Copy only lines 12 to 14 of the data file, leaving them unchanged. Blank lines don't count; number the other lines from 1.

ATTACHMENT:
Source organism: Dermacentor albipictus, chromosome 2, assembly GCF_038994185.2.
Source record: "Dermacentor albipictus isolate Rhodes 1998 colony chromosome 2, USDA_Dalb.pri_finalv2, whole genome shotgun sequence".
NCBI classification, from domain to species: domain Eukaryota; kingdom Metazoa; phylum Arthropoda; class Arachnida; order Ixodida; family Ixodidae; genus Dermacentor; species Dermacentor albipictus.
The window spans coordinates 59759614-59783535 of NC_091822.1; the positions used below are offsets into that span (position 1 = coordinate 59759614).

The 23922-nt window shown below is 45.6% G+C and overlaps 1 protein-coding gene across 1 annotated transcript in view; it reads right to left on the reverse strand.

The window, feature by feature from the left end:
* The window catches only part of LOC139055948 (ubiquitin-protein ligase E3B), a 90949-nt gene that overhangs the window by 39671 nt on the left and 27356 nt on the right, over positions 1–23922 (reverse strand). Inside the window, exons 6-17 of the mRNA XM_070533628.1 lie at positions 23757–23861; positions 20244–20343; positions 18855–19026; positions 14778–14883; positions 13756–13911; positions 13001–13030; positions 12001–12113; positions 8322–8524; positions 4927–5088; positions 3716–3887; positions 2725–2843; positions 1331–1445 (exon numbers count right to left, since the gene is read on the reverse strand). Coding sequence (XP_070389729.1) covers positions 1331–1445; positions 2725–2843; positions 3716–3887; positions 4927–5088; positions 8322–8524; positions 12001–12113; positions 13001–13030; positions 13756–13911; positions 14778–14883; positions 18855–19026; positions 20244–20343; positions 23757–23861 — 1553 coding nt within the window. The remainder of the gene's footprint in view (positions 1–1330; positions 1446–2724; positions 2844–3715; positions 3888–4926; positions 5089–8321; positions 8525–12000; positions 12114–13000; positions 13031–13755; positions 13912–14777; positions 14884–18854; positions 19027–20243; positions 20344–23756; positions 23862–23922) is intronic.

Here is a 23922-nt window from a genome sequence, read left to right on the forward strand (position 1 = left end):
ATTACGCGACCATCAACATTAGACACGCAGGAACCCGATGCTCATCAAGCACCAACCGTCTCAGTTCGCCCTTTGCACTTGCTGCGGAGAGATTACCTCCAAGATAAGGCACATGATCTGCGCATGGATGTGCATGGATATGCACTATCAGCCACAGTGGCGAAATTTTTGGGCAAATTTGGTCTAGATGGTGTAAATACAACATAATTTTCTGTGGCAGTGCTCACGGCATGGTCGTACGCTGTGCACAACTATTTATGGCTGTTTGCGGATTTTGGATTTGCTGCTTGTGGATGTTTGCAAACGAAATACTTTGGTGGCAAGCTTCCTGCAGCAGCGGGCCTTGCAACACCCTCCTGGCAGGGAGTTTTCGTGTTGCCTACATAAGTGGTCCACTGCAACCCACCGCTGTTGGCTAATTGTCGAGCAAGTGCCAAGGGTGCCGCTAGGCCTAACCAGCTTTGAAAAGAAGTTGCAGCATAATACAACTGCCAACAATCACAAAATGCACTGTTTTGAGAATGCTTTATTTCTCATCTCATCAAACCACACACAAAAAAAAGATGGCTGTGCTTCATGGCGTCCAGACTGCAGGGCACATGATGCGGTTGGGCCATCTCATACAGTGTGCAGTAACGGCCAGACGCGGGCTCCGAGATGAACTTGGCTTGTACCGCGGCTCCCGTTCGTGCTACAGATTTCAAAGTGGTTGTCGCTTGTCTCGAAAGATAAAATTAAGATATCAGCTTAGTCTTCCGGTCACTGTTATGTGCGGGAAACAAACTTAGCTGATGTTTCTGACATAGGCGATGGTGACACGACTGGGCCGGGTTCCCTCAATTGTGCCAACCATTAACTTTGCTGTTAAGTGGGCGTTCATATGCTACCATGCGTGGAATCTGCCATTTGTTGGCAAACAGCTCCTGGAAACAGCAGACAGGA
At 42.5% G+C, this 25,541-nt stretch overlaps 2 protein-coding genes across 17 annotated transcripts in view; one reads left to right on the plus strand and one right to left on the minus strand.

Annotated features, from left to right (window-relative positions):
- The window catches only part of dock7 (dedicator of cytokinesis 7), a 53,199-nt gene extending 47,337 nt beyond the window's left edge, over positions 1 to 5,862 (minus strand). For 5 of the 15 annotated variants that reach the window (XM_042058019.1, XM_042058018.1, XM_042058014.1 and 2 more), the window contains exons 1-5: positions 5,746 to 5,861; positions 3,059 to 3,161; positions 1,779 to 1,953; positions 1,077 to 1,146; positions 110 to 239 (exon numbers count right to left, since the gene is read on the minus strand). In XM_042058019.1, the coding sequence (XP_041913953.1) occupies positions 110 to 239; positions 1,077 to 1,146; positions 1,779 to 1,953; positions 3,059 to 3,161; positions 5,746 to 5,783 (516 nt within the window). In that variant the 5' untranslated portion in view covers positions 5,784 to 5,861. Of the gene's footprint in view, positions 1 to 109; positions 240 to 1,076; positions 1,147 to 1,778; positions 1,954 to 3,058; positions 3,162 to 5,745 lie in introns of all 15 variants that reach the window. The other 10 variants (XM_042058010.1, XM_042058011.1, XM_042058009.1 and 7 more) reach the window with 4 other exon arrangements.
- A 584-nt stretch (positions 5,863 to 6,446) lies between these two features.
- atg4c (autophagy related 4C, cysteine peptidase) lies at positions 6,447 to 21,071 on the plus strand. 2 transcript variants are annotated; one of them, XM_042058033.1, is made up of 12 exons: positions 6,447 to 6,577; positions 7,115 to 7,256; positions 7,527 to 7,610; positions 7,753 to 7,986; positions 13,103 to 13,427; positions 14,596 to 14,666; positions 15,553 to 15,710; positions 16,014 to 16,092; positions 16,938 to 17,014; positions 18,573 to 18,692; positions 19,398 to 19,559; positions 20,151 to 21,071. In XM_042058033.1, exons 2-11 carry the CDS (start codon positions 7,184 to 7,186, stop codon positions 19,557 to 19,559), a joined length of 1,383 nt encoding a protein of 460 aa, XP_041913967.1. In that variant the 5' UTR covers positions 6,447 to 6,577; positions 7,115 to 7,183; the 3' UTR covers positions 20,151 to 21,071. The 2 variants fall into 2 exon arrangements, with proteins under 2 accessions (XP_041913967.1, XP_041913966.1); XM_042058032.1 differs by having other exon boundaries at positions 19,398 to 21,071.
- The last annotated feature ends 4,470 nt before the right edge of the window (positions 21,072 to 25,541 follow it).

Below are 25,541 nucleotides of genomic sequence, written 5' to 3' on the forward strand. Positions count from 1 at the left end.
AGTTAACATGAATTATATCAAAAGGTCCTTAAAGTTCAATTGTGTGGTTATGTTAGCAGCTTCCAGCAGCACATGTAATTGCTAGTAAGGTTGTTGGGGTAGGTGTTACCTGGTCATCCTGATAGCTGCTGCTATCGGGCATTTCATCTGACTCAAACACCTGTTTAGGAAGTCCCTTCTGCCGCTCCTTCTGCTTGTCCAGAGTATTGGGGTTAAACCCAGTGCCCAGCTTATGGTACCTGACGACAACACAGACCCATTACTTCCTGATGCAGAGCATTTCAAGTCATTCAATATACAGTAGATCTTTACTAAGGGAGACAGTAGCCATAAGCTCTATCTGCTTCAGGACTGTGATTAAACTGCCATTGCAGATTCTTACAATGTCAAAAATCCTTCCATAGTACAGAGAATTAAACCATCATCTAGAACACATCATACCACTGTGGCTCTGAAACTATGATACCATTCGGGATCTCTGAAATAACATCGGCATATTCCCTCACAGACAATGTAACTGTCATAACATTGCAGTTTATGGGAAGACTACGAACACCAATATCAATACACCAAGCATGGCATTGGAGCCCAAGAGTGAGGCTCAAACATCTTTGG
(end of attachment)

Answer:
- The window catches only part of dock7 (dedicator of cytokinesis 7), a 53,199-nt gene extending 47,337 nt beyond the window's left edge, over positions 1 to 5,862 (minus strand). For 5 of the 15 annotated variants that reach the window (XM_042058019.1, XM_042058018.1, XM_042058014.1 and 2 more), the window contains exons 1-5: positions 5,746 to 5,861; positions 3,059 to 3,161; positions 1,779 to 1,953; positions 1,077 to 1,146; positions 110 to 239 (exon numbers count right to left, since the gene is read on the minus strand). In XM_042058019.1, the coding sequence (XP_041913953.1) occupies positions 110 to 239; positions 1,077 to 1,146; positions 1,779 to 1,953; positions 3,059 to 3,161; positions 5,746 to 5,783 (516 nt within the window). In that variant the 5' untranslated portion in view covers positions 5,784 to 5,861. Of the gene's footprint in view, positions 1 to 109; positions 240 to 1,076; positions 1,147 to 1,778; positions 1,954 to 3,058; positions 3,162 to 5,745 lie in introns of all 15 variants that reach the window. The other 10 variants (XM_042058010.1, XM_042058011.1, XM_042058009.1 and 7 more) reach the window with 4 other exon arrangements.
- A 584-nt stretch (positions 5,863 to 6,446) lies between these two features.
- atg4c (autophagy related 4C, cysteine peptidase) lies at positions 6,447 to 21,071 on the plus strand. 2 transcript variants are annotated; one of them, XM_042058033.1, is made up of 12 exons: positions 6,447 to 6,577; positions 7,115 to 7,256; positions 7,527 to 7,610; positions 7,753 to 7,986; positions 13,103 to 13,427; positions 14,596 to 14,666; positions 15,553 to 15,710; positions 16,014 to 16,092; positions 16,938 to 17,014; positions 18,573 to 18,692; positions 19,398 to 19,559; positions 20,151 to 21,071. In XM_042058033.1, exons 2-11 carry the CDS (start codon positions 7,184 to 7,186, stop codon positions 19,557 to 19,559), a joined length of 1,383 nt encoding a protein of 460 aa, XP_041913967.1. In that variant the 5' UTR covers positions 6,447 to 6,577; positions 7,115 to 7,183; the 3' UTR covers positions 20,151 to 21,071. The 2 variants fall into 2 exon arrangements, with proteins under 2 accessions (XP_041913967.1, XP_041913966.1); XM_042058032.1 differs by having other exon boundaries at positions 19,398 to 21,071.